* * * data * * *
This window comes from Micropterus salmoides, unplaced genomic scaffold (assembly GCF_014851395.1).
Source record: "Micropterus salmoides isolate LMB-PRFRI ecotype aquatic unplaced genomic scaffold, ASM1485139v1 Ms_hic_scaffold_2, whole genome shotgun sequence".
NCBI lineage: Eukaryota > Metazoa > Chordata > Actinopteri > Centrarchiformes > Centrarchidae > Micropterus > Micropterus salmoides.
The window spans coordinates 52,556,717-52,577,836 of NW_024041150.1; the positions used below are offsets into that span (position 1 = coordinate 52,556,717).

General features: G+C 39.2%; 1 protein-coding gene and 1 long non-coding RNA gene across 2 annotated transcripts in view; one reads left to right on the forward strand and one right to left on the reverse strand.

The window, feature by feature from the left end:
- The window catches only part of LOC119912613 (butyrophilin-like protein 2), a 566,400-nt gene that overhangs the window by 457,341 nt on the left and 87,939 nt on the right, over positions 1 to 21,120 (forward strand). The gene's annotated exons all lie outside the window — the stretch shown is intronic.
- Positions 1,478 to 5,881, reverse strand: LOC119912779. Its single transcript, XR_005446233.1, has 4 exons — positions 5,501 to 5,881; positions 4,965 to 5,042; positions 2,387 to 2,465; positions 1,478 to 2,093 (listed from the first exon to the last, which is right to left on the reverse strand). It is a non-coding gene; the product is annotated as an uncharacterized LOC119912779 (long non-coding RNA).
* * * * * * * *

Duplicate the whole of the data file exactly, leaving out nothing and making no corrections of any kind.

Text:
This window comes from Micropterus salmoides, unplaced genomic scaffold (assembly GCF_014851395.1).
Source record: "Micropterus salmoides isolate LMB-PRFRI ecotype aquatic unplaced genomic scaffold, ASM1485139v1 Ms_hic_scaffold_2, whole genome shotgun sequence".
NCBI lineage: Eukaryota > Metazoa > Chordata > Actinopteri > Centrarchiformes > Centrarchidae > Micropterus > Micropterus salmoides.
The window spans coordinates 52,556,717-52,577,836 of NW_024041150.1; the positions used below are offsets into that span (position 1 = coordinate 52,556,717).

General features: G+C 39.2%; 1 protein-coding gene and 1 long non-coding RNA gene across 2 annotated transcripts in view; one reads left to right on the forward strand and one right to left on the reverse strand.

The window, feature by feature from the left end:
- The window catches only part of LOC119912613 (butyrophilin-like protein 2), a 566,400-nt gene that overhangs the window by 457,341 nt on the left and 87,939 nt on the right, over positions 1 to 21,120 (forward strand). The gene's annotated exons all lie outside the window — the stretch shown is intronic.
- Positions 1,478 to 5,881, reverse strand: LOC119912779. Its single transcript, XR_005446233.1, has 4 exons — positions 5,501 to 5,881; positions 4,965 to 5,042; positions 2,387 to 2,465; positions 1,478 to 2,093 (listed from the first exon to the last, which is right to left on the reverse strand). It is a non-coding gene; the product is annotated as an uncharacterized LOC119912779 (long non-coding RNA).